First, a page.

Virgin Galactic (NYSE: SPCE) Shares Soar Over 23% Without Any Discernible Reason – Did Investors Confuse Virgin Galactic With Virgin Orbit?
Virgin Galactic (NYSE:SPCE) shares rocketed higher on Tuesday, ending the day up by $3.57 or 23.09 percent in a wild move that has left analysts scratching their heads as they search for the impetus behind the boost.
Morgan Stanley analyst Adam Jonas noted on Tuesday:
“We struggle to find additional new catalysts that have been driving the stock,” contending that there may be “bigger forces at work.”
One possible explanation being peddled by analysts is that investors simply mistook Virgin Galactic for Virgin Orbit – a private company within the Virgin Group which plans to provide launch services for small satellites. It should be noted that Virgin Orbit recently won a $35 million contract from the U.S. Space Force for three separate launches of Low Earth Orbit (LEO) vessels using its proprietary LauncherOne system – a two-stage orbital launch system where a carrier aircraft releases the orbital vehicle at high altitudes followed by the vehicle utilizing its onboard thrusters to reach the orbit.
Of course, Virgin Galactic is no stranger to speculative bidding from investors. Expectations around Virgin Galactic unleashing a new age of sub-orbital space flight had supercharged hedge funds and other investors who were convinced that soon people would be able to zip across continents at hypersonic speeds. As a consequence, the stock more than doubled over an eight-day winning streak, hitting a high of $42.49 on the 20th of February 2020 from below $7 in late November 2019. Amid the coronavirus-induced equity market selloff, the stock cratered to a low of $10.56 on the 18th of March, a decline of 75.14 percent from recent highs. From there onwards, however, Virgin Galactic staged an impressive rally, rising by 80.21 percent to $19.03, as of Tuesday’s close.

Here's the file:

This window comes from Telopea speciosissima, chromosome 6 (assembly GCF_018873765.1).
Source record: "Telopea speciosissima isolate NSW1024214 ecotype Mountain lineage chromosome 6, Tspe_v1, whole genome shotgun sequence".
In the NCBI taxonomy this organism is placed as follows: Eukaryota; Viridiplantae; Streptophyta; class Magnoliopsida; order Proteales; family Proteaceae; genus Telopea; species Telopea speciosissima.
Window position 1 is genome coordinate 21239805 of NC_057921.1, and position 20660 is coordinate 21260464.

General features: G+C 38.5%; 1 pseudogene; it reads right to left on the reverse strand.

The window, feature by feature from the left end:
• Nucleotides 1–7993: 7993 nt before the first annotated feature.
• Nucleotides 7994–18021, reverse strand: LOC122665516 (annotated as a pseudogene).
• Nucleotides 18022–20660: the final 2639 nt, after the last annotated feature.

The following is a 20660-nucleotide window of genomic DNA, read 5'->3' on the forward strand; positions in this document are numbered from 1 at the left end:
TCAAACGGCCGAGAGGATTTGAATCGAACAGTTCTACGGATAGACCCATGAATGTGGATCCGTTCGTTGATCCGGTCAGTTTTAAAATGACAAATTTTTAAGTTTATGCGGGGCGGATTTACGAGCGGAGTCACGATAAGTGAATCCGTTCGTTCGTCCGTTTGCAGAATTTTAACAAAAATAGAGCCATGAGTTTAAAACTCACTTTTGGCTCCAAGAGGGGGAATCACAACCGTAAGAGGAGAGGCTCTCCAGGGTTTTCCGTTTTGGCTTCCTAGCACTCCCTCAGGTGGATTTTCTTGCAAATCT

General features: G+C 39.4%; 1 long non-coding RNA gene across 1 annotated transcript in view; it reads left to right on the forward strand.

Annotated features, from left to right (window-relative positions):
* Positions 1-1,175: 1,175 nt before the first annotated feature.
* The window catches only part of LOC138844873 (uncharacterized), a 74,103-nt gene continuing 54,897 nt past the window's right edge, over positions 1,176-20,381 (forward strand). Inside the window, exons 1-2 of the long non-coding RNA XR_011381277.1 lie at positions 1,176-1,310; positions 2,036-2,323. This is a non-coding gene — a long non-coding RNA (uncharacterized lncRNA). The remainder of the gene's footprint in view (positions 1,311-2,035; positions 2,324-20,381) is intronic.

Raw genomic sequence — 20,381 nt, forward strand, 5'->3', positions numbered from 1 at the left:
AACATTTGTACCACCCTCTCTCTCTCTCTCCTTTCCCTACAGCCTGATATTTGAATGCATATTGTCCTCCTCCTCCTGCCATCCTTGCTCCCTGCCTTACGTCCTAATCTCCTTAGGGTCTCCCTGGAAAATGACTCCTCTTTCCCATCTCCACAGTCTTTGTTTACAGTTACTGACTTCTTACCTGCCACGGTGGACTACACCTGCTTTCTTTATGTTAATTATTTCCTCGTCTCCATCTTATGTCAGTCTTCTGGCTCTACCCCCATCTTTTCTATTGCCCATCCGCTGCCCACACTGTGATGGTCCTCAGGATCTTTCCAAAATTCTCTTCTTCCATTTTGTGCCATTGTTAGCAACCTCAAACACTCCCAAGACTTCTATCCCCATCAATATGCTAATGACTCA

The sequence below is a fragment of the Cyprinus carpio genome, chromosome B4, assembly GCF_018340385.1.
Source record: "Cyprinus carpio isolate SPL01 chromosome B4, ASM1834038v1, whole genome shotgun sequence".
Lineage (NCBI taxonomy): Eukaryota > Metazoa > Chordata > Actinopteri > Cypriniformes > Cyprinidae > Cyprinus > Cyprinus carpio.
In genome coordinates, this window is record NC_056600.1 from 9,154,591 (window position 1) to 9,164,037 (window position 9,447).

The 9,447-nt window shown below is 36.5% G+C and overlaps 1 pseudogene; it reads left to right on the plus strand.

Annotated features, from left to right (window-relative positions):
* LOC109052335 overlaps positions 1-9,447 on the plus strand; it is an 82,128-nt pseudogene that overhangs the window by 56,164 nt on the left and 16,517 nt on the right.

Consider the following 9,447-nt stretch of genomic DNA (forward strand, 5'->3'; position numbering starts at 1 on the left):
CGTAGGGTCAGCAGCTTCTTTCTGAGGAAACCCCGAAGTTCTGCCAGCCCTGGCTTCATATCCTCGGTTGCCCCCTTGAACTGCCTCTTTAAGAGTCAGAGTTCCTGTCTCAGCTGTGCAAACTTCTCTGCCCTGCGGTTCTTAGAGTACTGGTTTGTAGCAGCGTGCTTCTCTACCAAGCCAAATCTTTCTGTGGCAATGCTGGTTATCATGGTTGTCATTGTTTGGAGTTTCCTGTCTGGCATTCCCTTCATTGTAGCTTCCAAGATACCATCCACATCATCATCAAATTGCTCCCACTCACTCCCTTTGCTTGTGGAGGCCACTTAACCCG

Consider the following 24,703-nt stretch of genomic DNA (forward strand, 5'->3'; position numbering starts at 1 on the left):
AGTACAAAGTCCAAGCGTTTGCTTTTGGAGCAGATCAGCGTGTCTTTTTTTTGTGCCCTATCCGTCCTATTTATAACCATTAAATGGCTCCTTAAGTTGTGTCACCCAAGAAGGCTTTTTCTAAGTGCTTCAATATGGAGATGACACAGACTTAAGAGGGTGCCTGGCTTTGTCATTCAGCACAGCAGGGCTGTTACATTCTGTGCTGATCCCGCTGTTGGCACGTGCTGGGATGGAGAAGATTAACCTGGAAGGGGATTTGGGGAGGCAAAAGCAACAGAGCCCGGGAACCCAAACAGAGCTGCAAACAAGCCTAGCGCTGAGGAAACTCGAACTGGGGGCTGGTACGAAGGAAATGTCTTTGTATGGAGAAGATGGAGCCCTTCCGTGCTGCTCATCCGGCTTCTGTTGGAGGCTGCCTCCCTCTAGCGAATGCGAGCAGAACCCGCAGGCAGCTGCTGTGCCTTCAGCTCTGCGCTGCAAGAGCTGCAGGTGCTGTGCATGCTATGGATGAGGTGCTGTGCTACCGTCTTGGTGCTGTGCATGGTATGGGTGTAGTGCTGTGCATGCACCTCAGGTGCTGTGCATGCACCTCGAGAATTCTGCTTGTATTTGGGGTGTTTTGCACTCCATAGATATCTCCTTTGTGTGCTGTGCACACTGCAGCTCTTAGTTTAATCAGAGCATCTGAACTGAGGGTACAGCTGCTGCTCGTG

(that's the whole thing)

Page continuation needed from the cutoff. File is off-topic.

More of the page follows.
Bear in mind that Virgin Galactic reported revenue of $529,000 for the fourth quarter of 2019. This metric missed expectations by $220,000 and marks a drop of 58.9 percent year-on-year. Moreover, the company reported a net loss of $73 million, a sequential aggravation of 41.74 percent.
It should be noted though that Virgin Galactic remains a valid and very attractive long-term play. The firm has already received reservations from over 600 people, hailing from around 60 countries, for a ride into space where each seat costs upwards of $250,000. Consequently, based on these figures, the company currently has deposits of around $80 million against potential spaceflight revenue of $120 million. Moreover, during the earnings call, the company revealed that it received 7,957 expressions of interest in flight reservations during the fourth quarter of 2019.
Nevertheless, we would like to appeal to speculative investors from this platform: the next time you decide to send a company’s share price soaring, do check the ticker symbol!